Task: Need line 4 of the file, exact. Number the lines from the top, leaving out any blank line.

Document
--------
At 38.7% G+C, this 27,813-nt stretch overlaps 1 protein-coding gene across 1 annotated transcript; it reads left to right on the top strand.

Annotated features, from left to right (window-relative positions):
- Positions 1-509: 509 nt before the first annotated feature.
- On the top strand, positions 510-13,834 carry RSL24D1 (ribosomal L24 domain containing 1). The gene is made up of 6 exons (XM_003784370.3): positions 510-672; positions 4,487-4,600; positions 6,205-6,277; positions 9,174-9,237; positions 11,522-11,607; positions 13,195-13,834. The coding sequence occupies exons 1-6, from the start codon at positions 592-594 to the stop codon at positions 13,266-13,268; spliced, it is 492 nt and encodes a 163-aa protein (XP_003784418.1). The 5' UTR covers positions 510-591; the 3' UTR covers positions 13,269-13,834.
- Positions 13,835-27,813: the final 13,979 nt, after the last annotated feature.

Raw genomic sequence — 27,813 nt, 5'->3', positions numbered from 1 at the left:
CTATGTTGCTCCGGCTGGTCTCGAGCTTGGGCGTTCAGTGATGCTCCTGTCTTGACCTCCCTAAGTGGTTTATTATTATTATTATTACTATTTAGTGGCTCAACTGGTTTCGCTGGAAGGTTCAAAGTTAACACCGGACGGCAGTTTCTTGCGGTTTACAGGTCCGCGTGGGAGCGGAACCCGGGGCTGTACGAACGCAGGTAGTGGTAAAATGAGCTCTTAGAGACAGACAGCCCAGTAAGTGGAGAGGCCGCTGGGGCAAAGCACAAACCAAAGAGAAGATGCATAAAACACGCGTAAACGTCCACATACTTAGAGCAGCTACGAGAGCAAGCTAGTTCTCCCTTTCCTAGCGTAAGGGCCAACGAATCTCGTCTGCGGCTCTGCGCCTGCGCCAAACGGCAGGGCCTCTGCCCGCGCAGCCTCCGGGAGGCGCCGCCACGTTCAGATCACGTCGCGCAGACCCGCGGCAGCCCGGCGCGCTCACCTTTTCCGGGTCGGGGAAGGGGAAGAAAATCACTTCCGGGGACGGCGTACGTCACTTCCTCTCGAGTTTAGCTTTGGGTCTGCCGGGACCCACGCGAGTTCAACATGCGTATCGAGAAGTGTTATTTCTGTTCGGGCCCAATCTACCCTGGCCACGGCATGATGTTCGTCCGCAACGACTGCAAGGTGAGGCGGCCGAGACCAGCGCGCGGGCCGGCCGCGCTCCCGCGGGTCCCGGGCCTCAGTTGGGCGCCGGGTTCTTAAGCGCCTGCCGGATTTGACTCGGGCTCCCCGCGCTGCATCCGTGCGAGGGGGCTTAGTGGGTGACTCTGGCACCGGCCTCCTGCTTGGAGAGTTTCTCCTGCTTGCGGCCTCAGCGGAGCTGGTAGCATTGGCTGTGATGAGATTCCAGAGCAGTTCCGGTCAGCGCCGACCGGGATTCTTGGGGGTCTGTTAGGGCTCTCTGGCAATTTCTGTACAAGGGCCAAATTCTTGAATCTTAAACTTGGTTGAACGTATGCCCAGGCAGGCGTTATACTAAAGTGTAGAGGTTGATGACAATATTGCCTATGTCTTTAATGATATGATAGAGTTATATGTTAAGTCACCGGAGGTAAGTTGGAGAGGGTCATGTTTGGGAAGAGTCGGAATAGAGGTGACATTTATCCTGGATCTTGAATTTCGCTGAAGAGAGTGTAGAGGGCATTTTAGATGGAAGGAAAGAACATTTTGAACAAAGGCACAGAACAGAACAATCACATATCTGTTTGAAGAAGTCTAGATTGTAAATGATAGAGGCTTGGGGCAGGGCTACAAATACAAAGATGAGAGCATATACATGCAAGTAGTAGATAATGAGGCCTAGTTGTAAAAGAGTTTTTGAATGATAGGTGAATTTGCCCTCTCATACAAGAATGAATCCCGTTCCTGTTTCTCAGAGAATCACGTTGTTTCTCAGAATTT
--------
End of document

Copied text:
- On the top strand, positions 510-13,834 carry RSL24D1 (ribosomal L24 domain containing 1). The gene is made up of 6 exons (XM_003784370.3): positions 510-672; positions 4,487-4,600; positions 6,205-6,277; positions 9,174-9,237; positions 11,522-11,607; positions 13,195-13,834. The coding sequence occupies exons 1-6, from the start codon at positions 592-594 to the stop codon at positions 13,266-13,268; spliced, it is 492 nt and encodes a 163-aa protein (XP_003784418.1). The 5' UTR covers positions 510-591; the 3' UTR covers positions 13,269-13,834.